The principle components of oral malodor are volatile sulfur compounds (VSCs), especially hydrogen sulfide (H2S), methyl mercaptan (CH3 SH), and dimethyl sulfide. The basic pathophysiology involves microbial degradation of an organic substrate by predominantly anaerobic gram-negative oral microorganisms giving off such volatile gases. Any area in the oral cavity where microbial accumulation and putrefaction occur can produce VSCs. The primary source of VSCs production is a coating on the dorsum surface of the tongue due to its large structure and high retention capacity with rough and papillary structure.,
Halitosis exists in several different clinical situations. Malodorous breath upon awakening after a night sleep is a common condition known as “morning bad breath.” One experiences oral malodor after any prolonged period of decreased salivary flow as in fasting or sleeping condition due to continuous bacterial proliferation that releases offending gases.
Therapies that reduce morning bad breath do not imply efficacy in the treatment of oral halitosis; however, morning breath has often been used as a model to test the clinical efficacy of different therapies on oral halitosis instead of working with real halitosis patients.
Different treatment strategies, including mechanical interventions such as tooth brushing and tongue cleaning, and chemical methods comprised various antimicrobial compounds such as chlorhexidine (CHX), cetylpyridinium chloride are available for controlling bad breath.,, Still, there is plenty of disagreement among the results and their real effectiveness in the treatment of halitosis.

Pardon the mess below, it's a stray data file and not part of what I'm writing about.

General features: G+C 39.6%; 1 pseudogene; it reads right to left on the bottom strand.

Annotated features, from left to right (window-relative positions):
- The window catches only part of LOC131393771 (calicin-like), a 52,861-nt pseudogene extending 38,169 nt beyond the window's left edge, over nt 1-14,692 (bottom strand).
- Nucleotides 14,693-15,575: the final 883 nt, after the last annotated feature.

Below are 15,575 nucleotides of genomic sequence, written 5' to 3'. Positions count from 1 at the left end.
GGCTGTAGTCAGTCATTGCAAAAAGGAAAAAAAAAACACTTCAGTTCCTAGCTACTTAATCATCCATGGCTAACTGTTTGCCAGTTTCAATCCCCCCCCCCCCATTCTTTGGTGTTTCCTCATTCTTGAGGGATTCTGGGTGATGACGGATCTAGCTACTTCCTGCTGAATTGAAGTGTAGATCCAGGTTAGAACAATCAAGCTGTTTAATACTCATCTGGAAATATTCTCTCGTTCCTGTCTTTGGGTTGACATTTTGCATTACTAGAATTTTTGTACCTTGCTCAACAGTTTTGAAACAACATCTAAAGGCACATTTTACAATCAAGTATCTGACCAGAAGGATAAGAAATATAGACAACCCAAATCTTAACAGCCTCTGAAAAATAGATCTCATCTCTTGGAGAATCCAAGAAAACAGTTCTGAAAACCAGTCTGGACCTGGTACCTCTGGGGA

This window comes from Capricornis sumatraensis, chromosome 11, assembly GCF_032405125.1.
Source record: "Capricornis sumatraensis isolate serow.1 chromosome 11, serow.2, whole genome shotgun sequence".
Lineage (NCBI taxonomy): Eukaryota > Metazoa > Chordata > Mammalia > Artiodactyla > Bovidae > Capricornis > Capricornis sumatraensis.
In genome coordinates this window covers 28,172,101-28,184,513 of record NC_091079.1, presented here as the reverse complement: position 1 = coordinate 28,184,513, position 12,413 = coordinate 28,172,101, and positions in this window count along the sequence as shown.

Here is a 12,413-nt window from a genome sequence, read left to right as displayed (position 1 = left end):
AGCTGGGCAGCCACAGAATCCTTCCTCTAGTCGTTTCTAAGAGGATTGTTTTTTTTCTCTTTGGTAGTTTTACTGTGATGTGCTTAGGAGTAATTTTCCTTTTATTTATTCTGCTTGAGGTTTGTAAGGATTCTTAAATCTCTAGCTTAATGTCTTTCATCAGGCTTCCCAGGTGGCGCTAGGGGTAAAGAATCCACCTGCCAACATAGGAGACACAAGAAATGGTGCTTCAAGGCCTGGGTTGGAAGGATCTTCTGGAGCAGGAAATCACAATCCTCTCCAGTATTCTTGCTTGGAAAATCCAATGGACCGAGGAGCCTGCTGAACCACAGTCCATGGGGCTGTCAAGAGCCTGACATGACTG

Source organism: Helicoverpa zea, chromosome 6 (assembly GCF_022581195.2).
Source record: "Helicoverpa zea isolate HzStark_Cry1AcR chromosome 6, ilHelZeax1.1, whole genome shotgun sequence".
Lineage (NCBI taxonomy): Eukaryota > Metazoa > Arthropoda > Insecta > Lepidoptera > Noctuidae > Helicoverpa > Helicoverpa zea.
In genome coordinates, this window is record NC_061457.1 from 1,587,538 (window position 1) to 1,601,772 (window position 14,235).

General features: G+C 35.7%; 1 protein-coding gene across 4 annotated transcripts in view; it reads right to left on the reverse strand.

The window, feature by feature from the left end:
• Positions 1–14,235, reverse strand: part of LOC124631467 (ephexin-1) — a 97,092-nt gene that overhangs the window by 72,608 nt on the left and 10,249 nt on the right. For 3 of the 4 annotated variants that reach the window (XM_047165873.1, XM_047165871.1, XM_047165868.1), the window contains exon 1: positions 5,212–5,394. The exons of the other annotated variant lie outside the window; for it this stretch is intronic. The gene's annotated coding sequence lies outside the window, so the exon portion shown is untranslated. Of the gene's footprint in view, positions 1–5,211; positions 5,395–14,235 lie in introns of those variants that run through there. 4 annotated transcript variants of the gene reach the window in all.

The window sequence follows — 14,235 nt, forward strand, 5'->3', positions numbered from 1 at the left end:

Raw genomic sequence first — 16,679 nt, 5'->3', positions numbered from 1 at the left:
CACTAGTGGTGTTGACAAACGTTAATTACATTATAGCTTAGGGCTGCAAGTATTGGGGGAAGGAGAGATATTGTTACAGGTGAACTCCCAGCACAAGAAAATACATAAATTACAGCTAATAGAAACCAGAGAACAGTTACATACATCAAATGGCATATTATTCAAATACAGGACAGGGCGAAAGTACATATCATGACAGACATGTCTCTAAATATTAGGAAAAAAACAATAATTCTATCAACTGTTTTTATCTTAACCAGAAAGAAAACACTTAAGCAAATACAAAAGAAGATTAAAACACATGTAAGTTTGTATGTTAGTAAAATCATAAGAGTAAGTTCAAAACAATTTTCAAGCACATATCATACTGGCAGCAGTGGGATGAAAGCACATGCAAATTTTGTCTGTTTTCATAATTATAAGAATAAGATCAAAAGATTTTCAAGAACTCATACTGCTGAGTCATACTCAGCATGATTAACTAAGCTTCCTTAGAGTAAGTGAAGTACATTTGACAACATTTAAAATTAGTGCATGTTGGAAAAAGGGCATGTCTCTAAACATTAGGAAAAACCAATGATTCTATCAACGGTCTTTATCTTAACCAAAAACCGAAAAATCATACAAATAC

There are few studies which have compared the effects of the combination of mechanical and chemical oral hygiene procedures on the reduction of bad breath in young adults., Therefore, this study was undertaken with an aim to assess and compare the effects of different oral hygiene procedures, that is, tooth brushing, tongue cleaning and mouthwashing alone, and in combination, on the reduction of morning bad breath and oral health status in young adults.
| Materials and Methods|| |
Study population and study setting
The study was conducted among 40 young adults, 20 males and 20 females (aged 18–22 years) residing in one of the nongovernmental organizations (NGOs) in New Delhi from April 2016 to June 2016. The sample size was estimated using an expected mean breath level difference of 1, a within-participant variance around the mean breath level difference of 0.5, a 95% confidence interval with a power of 80%. The results indicated a required sample size of 32 participants for a crossover design. Therefore, after consideration of dropout rate, a sample size of 40 participants was chosen in the study.
All participants underwent an oral examination before the start of the study. Participants with good oral hygiene and willing to participate were included in the study. The exclusion criteria were as follows: participants with dental caries, medical disorders, undergoing any antibiotic therapy in the previous 6 months, acute sinusitis, using tobacco in any form and those who, on prestudy clinical screening, presented a probing pocket depth ≥3 mm with bleeding on probing and attachment loss ≥2 mm were excluded from the study.